Property buyers' take-up of their prerogative of a pre-settlement inspection is now almost standard practice. Subsequently, it is important that when selling your property, you understand this process.
The pre-settlement inspection is a chance for the buyer to check that the property and chattels are in the same condition they were when they signed the Sale and Purchase Agreement and that you have met any conditions listed in the agreement. If there is any significant damage or if a condition has not been met, the buyer may be entitled to compensation from you. The inspection is not an opportunity for the buyer to uncover problems that already existed when they signed the Sale and Purchase Agreement. The pre-settlement inspection is usually at least 2 working days before the settlement date so there is time for any issues to be addressed.
No automatic entitlement with tenanted properties
If the property is being sold with a tenancy that will continue when the buyer takes over the property, the buyer may not be entitled to a pre-settlement inspection. If the tenancy will end before or on settlement day, the buyer should have the right to an inspection. You will have to get your tenants consent to show the buyer the property and give the tenants a reasonable amount of notice.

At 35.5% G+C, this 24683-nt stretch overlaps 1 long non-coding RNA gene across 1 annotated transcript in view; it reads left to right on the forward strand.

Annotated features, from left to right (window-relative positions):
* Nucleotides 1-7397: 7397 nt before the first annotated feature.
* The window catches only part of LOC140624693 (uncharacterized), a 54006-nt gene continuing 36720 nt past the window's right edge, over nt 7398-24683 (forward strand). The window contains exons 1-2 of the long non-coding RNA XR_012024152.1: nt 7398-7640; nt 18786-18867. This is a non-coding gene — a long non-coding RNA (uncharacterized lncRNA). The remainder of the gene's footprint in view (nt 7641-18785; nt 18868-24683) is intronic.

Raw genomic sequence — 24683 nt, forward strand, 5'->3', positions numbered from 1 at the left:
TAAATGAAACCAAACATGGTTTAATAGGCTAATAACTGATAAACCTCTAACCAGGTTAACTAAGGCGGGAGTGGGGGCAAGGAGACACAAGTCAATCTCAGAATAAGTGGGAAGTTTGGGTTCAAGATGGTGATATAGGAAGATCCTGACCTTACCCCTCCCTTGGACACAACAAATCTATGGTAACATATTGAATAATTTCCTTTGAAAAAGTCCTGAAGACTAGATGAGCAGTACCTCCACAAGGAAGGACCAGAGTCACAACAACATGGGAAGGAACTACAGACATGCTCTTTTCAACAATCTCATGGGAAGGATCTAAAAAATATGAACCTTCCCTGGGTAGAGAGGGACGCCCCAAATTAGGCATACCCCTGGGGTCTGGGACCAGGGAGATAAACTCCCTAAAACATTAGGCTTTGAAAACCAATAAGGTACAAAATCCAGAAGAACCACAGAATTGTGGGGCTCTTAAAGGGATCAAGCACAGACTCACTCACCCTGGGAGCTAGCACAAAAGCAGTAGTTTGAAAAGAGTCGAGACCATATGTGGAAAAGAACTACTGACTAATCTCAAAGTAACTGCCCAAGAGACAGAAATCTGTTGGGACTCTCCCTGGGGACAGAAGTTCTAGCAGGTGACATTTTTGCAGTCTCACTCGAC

During a pre-settlement inspection the buyer is likely to:
- Check that the property is in the same condition as it was when they signed the sale and purchase agreement
- Make sure that all the chattels listed on the sale and purchase agreement are in the property and are in good working order (unless it has been agreed and documented otherwise)
- Check that fixtures such as lights work too
- Check if there is any property damage since the sale and purchase agreement was signed, for example, storm or earthquake damage, or damaged caused when the previous occupants moved out
- Check you have completed any maintenance or repairs to the property that you agreed to as part of the sale and purchase agreement conditions
- Check all previous occupants’ belongings (not included in the sale) and rubbish have been removed from the property
Make sure all keys, garage door remotes and security alarm codes are accounted for and will be available to them on settlement day.
It's a good idea to refer the sale and purchase agreement for details of any conditions and chattels. If the buyer finds damage during their pre-settlement inspection (that wasn't present when they signed the sale and purchase agreement) or if a chattel is missing, this could delay settlement. We will outline your options and negotiate with the buyer's lawyer or conveyancer to rectify the situation. You can choose to fix any damage immediately, or you may agree that the cost of fixing the issue can be deducted from the final payment the buyer makes. Having the final inspection less than 48hours before settlement gives you and the buyer time to reach an agreement about any issues.